In my last post I promised I would provide details about the new piece of statutory legislation that was recently enacted by the Colombian Congress on the right to health, but first I should talk a little more about the prior jurisprudence that set the stage for it–especially since there’s so much of it. Every year, hundreds of thousands of right-to-health cases go before judges in Colombia, and some estimate that up to one out of every five Colombians has used the judicial system to gain access to health services.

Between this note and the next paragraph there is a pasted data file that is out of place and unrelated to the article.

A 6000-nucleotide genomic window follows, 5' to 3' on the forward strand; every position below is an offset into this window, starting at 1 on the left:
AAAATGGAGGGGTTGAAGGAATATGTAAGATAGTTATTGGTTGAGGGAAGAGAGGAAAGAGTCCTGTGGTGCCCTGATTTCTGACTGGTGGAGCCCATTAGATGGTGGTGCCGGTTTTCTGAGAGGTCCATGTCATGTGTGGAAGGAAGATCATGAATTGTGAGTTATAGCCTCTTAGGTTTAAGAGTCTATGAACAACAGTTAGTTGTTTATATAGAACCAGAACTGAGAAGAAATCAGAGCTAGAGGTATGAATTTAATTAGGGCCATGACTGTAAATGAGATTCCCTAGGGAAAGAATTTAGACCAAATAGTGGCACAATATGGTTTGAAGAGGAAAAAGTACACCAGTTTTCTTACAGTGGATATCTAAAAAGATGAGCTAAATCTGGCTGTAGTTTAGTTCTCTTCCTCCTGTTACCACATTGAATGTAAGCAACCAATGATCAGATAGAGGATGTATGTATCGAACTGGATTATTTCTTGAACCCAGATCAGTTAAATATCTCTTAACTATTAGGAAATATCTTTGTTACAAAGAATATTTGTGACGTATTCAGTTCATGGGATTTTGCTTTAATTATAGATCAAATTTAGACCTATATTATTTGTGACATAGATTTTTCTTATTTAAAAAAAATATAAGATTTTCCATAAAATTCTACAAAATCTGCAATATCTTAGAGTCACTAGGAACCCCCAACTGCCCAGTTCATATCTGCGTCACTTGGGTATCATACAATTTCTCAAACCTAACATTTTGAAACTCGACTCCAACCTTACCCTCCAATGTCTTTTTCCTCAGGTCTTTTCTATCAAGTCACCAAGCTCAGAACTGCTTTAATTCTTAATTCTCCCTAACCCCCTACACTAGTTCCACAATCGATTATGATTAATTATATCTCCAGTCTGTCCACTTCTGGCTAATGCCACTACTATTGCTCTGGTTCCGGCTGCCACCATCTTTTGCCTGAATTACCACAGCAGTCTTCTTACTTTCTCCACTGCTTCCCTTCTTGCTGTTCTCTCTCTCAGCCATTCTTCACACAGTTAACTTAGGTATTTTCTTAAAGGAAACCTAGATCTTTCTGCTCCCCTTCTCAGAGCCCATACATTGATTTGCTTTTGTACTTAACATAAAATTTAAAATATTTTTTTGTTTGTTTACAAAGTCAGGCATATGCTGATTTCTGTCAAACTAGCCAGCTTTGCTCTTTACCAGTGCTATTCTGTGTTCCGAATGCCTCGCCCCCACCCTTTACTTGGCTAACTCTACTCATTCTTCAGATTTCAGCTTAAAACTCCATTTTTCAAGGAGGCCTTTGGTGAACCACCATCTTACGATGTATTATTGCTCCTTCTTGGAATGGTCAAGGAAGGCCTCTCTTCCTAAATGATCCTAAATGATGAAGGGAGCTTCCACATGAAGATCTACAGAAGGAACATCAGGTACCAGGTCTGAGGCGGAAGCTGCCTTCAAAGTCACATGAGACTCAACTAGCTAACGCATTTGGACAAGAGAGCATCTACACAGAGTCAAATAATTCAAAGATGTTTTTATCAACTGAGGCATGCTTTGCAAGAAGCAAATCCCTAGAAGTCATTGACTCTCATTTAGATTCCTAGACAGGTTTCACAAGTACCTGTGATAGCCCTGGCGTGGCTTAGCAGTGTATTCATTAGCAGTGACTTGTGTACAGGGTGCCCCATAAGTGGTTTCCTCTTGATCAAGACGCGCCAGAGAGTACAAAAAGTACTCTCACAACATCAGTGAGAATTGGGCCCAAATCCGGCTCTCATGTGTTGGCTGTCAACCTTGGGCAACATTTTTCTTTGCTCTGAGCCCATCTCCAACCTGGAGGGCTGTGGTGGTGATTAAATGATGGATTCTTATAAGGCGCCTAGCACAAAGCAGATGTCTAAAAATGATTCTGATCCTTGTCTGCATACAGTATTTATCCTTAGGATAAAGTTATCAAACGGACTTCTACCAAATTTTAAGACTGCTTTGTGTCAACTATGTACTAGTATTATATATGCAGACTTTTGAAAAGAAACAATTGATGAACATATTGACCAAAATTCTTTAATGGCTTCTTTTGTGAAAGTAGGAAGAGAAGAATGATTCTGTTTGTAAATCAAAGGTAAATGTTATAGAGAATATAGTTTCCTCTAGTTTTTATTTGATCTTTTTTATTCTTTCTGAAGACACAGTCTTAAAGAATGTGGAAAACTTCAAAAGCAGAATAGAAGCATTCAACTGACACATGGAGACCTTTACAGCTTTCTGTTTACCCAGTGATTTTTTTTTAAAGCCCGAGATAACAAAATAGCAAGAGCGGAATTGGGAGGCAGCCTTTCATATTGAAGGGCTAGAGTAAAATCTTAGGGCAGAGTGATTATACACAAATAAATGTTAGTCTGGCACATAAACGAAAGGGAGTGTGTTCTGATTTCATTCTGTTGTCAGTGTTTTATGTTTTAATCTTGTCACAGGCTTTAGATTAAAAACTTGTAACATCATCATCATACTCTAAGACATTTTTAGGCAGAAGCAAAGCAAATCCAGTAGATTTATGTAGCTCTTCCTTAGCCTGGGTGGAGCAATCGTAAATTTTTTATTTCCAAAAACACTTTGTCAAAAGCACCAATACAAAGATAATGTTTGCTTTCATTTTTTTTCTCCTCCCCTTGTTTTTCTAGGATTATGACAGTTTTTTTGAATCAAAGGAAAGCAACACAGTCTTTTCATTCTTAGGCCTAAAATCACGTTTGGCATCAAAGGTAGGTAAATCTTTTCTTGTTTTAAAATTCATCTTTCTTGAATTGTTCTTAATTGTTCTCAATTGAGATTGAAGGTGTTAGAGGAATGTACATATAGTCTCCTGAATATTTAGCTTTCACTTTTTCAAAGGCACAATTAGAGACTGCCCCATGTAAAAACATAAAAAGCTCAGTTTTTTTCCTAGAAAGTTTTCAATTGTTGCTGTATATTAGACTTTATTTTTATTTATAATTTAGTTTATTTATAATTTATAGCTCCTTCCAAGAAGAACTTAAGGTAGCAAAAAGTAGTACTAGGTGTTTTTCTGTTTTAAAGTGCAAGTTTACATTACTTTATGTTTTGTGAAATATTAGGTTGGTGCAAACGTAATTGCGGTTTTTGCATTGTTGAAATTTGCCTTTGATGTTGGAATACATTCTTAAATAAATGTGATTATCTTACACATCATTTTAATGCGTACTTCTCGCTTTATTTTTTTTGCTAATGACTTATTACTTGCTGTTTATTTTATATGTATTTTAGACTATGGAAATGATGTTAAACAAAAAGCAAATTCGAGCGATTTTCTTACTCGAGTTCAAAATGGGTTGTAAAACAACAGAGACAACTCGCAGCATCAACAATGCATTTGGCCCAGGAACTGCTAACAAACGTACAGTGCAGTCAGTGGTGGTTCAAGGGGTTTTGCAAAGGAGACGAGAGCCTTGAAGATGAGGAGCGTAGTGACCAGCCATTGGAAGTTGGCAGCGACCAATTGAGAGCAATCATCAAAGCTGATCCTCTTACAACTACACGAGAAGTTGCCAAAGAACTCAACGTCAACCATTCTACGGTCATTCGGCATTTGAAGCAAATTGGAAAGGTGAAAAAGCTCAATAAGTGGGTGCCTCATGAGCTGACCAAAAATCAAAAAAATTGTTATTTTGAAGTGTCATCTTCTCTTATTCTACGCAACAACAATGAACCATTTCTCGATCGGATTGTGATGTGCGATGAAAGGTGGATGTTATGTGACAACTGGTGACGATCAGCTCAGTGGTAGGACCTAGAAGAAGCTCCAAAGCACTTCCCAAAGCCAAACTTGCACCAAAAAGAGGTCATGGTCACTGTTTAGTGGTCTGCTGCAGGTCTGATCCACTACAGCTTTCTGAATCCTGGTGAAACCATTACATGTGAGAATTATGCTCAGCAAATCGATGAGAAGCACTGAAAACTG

By far, most of these cases are won by the plaintiff. And they should be.
Nearly 90% of the cases that involve procedures, and over 30% of the cases for medications, involve benefits that are actually already covered by the public benefit package (plan obligatorio de salud, or POS). And most of these aren’t over particularly expensive, complicated, or scarce benefits in the POS. The most frequently litigated medications are omeprazole (Prilosec) and oxygen. The most frequently litigated procedures aren’t even the procedures themselves, but specific parts of the procedures that aren’t explicitly listed in the bundle of benefits covered by the POS. For example, the POS covers colostomies, but the insurance companies systematically deny the colostomy bags. “We’ll open the hole in your flank, but it’ll be on you to figure out what to do with the excrement that’ll start oozing out. . .”